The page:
Stephen P. Yokich, the firebrand former leader of the United Auto Workers who was a leading force in a crippling strike against General Motors Corp. four years ago but who significantly increased benefits for union members, died of a stroke Friday in Detroit. He was 66.
Yokich had stepped down two months ago after leading the union for eight years during a time marked by vigorous growth in the country's auto market--though not in the union's membership. The union has about 740,000 members today, down sharply from the late 1970s, when membership was at a high of 1.5 million.
"Our union lost a powerful and eloquent leader today, and working people all over the world have lost a tireless advocate for economic and social justice," UAW President Ron Gettelfinger said in a statement.
"Steve Yokich led our union during a period of unprecedented economic and political challenges," Gettelfinger said. "He was extraordinarily skilled at adapting to changing times and changing circumstances, and extraordinarily committed to a core vision of social unionism: organizing the unorganized, representing our members as forcefully as possible at the bargaining table, and speaking out as strongly as possible on social issues that affect all workers and citizens, whether or not they are union members, in this country and abroad."
Yokich was known as a gruff, relentless fighter for workers' benefits.
He took pride in his Serbian and Irish heritage, which he liked to say prepared him well for dealing with conflict.
He didn't mince words, once describing a General Motors executive as "yapping his chops" when talking about increasing the use of preassembled modular components, which Yokich said would reduce union jobs.
He was also suspicious of the press, frequently asking reporters who interviewed him what kind of car they owned, to see whether it was union-made.
But he was respected from outside the union for his straightforwardness and devotion to his members, and for a wry sense of humor that occasionally surfaced.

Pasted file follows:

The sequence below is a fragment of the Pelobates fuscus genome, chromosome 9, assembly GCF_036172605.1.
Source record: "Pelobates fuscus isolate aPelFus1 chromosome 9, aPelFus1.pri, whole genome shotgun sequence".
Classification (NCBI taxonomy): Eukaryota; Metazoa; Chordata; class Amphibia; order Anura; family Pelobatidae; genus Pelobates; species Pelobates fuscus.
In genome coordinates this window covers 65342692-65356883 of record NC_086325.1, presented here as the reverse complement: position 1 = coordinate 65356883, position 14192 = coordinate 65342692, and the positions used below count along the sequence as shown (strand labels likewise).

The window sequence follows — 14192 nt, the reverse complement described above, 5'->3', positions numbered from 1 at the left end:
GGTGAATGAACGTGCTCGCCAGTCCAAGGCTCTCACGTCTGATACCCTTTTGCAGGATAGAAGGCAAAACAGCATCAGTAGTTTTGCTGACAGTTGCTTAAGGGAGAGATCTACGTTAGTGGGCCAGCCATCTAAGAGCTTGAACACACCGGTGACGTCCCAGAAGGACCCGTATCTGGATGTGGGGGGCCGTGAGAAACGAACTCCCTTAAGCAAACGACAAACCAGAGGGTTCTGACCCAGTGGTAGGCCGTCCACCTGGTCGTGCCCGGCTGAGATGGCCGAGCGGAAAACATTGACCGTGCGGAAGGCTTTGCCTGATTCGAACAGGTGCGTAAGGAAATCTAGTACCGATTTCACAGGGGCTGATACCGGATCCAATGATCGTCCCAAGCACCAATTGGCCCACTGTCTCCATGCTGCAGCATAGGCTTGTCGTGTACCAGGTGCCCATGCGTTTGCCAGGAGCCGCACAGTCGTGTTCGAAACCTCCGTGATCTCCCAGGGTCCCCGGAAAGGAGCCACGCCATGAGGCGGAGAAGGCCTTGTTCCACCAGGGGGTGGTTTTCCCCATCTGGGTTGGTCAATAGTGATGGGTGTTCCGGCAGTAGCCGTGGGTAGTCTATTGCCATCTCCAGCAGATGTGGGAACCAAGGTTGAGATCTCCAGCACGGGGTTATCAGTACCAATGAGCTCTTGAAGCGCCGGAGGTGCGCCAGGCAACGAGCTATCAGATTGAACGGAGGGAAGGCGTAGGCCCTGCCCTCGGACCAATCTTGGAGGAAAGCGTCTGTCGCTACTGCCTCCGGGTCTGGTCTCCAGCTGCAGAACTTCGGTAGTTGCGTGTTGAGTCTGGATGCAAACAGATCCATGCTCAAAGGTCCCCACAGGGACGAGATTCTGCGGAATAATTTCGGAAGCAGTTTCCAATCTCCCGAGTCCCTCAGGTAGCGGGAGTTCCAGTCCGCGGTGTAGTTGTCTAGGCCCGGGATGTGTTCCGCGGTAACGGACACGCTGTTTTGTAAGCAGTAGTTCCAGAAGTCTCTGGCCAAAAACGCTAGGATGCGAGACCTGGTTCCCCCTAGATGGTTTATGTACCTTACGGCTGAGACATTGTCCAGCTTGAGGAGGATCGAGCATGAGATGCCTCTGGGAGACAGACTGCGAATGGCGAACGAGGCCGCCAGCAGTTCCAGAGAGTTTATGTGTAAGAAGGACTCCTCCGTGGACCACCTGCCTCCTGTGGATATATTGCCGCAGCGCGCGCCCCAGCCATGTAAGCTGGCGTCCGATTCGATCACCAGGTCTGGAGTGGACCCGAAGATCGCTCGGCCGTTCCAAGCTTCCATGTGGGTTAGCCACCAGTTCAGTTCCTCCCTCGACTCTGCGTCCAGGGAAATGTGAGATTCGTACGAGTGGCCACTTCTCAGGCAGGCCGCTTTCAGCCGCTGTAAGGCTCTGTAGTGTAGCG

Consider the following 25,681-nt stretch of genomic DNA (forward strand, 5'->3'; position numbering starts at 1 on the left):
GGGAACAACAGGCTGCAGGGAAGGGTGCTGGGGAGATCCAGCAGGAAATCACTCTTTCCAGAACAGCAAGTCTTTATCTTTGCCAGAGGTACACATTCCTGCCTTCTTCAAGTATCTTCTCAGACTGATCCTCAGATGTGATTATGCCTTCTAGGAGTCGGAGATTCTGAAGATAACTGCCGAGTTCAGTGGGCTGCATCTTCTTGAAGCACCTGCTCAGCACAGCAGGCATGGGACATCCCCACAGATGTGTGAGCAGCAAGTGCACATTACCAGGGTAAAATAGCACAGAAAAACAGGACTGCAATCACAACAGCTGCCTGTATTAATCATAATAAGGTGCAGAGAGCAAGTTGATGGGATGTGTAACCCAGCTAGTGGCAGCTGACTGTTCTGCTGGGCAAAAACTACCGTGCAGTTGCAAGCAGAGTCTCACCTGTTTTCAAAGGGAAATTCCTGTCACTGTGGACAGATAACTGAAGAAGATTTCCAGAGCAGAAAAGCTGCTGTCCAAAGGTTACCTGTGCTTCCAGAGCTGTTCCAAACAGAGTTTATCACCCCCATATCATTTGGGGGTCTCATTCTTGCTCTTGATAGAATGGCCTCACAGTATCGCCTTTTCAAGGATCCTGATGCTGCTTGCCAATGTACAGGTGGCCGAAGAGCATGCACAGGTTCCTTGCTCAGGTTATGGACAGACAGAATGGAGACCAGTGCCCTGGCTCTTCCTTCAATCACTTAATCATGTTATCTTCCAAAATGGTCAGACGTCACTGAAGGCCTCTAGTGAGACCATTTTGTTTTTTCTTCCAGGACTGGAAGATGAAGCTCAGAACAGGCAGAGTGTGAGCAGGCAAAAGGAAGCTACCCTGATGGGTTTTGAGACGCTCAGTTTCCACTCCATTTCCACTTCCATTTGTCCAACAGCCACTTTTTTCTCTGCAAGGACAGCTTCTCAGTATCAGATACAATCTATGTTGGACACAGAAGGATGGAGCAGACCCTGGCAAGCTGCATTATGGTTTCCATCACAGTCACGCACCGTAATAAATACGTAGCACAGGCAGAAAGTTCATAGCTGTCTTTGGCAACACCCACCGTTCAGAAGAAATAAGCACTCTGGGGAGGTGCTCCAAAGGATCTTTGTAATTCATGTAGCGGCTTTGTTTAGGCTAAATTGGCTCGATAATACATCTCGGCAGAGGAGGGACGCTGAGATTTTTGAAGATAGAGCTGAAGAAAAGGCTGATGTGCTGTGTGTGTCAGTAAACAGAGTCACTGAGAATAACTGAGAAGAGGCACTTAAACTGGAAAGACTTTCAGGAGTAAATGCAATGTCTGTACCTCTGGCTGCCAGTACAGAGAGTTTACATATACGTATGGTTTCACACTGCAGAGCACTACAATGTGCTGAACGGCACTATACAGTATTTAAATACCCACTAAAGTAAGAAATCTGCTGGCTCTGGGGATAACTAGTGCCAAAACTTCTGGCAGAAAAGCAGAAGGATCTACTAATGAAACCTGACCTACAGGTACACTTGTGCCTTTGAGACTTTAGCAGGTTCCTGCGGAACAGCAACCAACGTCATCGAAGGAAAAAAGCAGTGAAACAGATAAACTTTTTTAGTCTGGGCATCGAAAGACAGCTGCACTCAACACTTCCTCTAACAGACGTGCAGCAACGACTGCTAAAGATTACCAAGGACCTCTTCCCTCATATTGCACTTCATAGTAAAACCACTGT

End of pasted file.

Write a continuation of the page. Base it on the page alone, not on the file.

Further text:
"He brought unusual dedication and skill to the job," said Harley Shaiken, a professor of labor relations at UC Berkeley and a specialist on the UAW.
"Yokich was very direct, and wasn't afraid to make tough decisions," Shaiken told the Times. "He was concentrated on the fate of the union. The centerpiece of his leadership was the bargaining table and the fate of UAW members."
The union "certainly benefited from his aggressiveness at the bargaining table," said Daniel Kruger, a professor of industrial relations at Michigan State University.
But Yokich's tenure was marked by diverging demands from its membership, Kruger said.
"The older workers want more job security and benefits, and the younger workers want more money," he said, and this was one of the things that made it difficult to recruit new members.
Industry leaders praised Yokich for his honesty and perseverance.
"We have lost a respected business partner, a passionate leader in community and union relations, and most importantly, a good and honorable man," General Motors Chairman Jack Smith said in a statement. "I value the friendship we forged and will miss his dedication to his fellow UAW members and the auto industry."
Yokich was "a good friend and advisor," Ford Motor Co. Chief Executive Bill Ford said. "Steve also helped his members appreciate the importance of focusing on the business. He made quality everyone's top priority."
As UAW president, Yokich served on the board of DaimlerChrysler AG, formed by Daimler-Benz's acquisition of the former Chrysler Corp.
"We knew him as a tremendous leader and a passionate advocate for working men and women everywhere," said Dieter Zetsche, chief executive of DaimlerChrysler's Chrysler Group. "He could be a tough adversary but, at the same time, a good friend--and to gracefully combine those two qualities is truly a hallmark of greatness," Zetsche said.
Yokich was born Aug. 20, 1935, six days before the UAW was founded.
His parents were both trade activists, and young Stephen was taken on his first picket line when he was 22 months old.
He joined the UAW in 1956 when he was hired as a tool and die maker apprentice at Heidrich Tool and Die Co. in Oak Park, Mich.
After rising through the union ranks, he was elected UAW vice president in 1980 and was reelected to four additional three-year terms.
In 1995, he was elected UAW president, and reelected in 1998.
He led successful efforts to expand benefits for members, including cost-of-living gains for retirees, health-care improvements, tuition assistance for UAW dependents, improved cost-of-living allowances and pension formulas, and a paid Election Day holiday.
He was a central force in the 1998 strike, partly over bargaining issues but also "to send an unmistakable message to GM and the industry as to how serious they were on the issues of globalization and outsourcing" auto production to non-union workers, UC Berkeley's Shaiken said.
Yokich unsuccessfully tried to increase UAW membership through organizing drives at Japanese-and German-run "transplant" factories. Toyota, Nissan and Mercedes-Benz turned away overtures by the UAW, sometimes by 2-to-1 votes.
But "despite the enormous pressures which have crippled some manufacturing unions, the UAW remains strong at the end of his tenure, which is no small feat," Shaiken said.
Yokich's survivors include his mother, Julia; his wife, Tekla; his daughter, Tracey Yokich; his son, Stephen A. Yokich; and a grandson.
The UAW will hold a public visitation Monday in Detroit. A private family memorial service will be held later.